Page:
What is a college unit???

  1. 0
    This is a silly question, but I know nothing about college ok!
    When a pre-req class says its 3 units, im confused as to what a unit is, how long a unit is and so forth. Also I know its different everywhere, but how much does 1 unit cost? I was told at a different school here that it costs 10$ to regester for the class and then you have to buy the books needed. But im not going to that school, so....
    Anyways, there are ALOT of pre-req classes for the RN program, They said the RN program itself costs 2500$ at B.C. but Im wondering how much Im gonna spend on all those pre-req classes and how long it may take me.

    Thanks
    Barbara G.
  2. 3 Comments so far...

  3. 0
    The units refer to length of time in a class...like a 3 unit class has lets say 3 hour/week (lecture); while a 5 unit class has 3 hours/week(lecture) + 6 hours/week (lab)...it's all relative to the school you are in and if you're on the semester or quarter system. The basic prereqs for most nursing schools are: anatomy, physio, micro, intro to inorganic chem, nutrition, and intro to organic/biochem. Throw in the psych, socio, some extra LA classes if the schools require them. So...I would say it would take about 1-1.5 years to finish your pre-reqs (including a summer session). For my school its $25 a unit and books range from 60-$200 for one class...so I don't know....for my school--just for pre-reqs...classes is around $800 + $800 for books/supplies so $1600-$2200...is a rough estimate.
  4. 0
    Wow! Ok thanks for that info. I appreciate it.
  5. 0
    The average liberal arts or humanities class (English, sociology, nutrition, art appreciation, etc.) is considered an average 3-unit class. Under most circumstances, a course load of at least 12 units (4 of these classes) is universally considered a full-time class schedule in college.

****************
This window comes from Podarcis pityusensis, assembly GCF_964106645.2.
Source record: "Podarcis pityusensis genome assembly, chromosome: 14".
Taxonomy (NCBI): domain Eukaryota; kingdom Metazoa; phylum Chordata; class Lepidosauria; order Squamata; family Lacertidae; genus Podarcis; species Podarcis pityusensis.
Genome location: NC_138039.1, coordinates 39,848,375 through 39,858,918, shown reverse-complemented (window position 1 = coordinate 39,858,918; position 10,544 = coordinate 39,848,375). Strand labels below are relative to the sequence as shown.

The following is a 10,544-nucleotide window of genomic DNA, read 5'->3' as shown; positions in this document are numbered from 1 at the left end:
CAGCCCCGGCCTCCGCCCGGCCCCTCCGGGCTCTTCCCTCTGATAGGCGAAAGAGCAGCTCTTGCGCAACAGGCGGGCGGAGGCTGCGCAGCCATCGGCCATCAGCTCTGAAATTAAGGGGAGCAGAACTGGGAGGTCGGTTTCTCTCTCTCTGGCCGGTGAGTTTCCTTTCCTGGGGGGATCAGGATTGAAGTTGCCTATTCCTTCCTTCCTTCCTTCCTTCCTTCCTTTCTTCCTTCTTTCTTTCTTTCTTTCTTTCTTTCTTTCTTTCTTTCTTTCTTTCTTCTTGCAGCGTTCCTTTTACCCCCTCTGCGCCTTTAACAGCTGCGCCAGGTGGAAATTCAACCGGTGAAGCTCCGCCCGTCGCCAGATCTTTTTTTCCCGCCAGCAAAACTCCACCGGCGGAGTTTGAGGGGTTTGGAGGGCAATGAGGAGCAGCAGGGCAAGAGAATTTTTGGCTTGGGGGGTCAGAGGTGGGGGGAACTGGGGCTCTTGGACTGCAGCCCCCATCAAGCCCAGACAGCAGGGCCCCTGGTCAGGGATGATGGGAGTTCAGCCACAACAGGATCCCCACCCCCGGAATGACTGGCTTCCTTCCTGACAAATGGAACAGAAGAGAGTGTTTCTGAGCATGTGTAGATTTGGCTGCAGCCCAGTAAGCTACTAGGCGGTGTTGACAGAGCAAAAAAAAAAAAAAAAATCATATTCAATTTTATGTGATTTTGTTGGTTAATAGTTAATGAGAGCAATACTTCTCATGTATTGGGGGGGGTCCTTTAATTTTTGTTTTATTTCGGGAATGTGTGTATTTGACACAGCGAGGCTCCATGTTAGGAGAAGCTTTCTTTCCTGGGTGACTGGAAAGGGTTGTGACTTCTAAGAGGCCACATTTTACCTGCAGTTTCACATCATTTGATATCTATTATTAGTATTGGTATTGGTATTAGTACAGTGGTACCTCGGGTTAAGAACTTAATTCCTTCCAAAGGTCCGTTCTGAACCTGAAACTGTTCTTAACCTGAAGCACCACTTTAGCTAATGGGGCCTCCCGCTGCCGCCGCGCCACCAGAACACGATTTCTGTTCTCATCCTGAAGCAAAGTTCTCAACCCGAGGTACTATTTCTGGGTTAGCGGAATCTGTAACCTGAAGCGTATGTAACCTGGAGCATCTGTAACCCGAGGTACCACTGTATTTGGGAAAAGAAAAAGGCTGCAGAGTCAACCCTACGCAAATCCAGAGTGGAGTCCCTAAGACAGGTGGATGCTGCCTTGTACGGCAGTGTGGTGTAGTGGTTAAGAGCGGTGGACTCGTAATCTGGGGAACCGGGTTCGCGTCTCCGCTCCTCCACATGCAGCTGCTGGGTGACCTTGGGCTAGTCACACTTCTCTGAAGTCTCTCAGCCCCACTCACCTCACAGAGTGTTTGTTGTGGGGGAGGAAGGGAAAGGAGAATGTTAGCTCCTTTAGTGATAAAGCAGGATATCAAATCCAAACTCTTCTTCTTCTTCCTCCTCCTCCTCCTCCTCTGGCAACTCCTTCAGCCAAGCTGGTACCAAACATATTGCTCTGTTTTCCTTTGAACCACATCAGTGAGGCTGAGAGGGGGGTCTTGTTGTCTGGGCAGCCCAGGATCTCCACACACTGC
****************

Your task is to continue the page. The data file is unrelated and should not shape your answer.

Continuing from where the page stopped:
Science courses with labs (anatomy & physiology, chemistry, microbiology, etc.) are 4-unit classes at some schools, and 5-unit classes at other institutions. This is because you must attend a lecture class in addition to a practical lab class during the same week.

    Here's an example of a full-time 14-unit class schedule:

    Anatomy & Physiology lecture: Mon & Wed 8am-9:30am (3 units)
    Anatomy & Physiology laboratory: Mon & Wed 10am-11am (2 units)
    English 101: Tues & Thurs 8am-9:30am (3 units)
    Nutrition: Tues & Thurs 10am-11:30am (3 units)
    Growth & Development: Tues & Thurs 12pm-1:30pm (3 units) ________________________________________________
    GRAND TOTAL: 14 units

    You'll notice that the class time per week corresponds to the units. For example, you are spending 3 hours of class time per week in Nutrition, because you will be attending two classroom sessions from 10am to 11:30am weekly. These two sessions are 1.5 hours each day (Tues and Thurs), which adds up to a grand total of 3 credit hours (3 units) per week. That's why it is a 3-unit class. You will typically attend these classes over the course of a 16-week semester, either from January through May, or from August through December. Some people can handle 8-week college courses or even the 2-week minimesters.

    By the way, an average bachelor's degree requires 120-130 completed units. The typical associate's degree requires 60-70 completed units.

    I hope this helps. I, too, was baffled by the college experience at one time.
    Last edit by TheCommuter on Aug 10, '09 : Reason: added something


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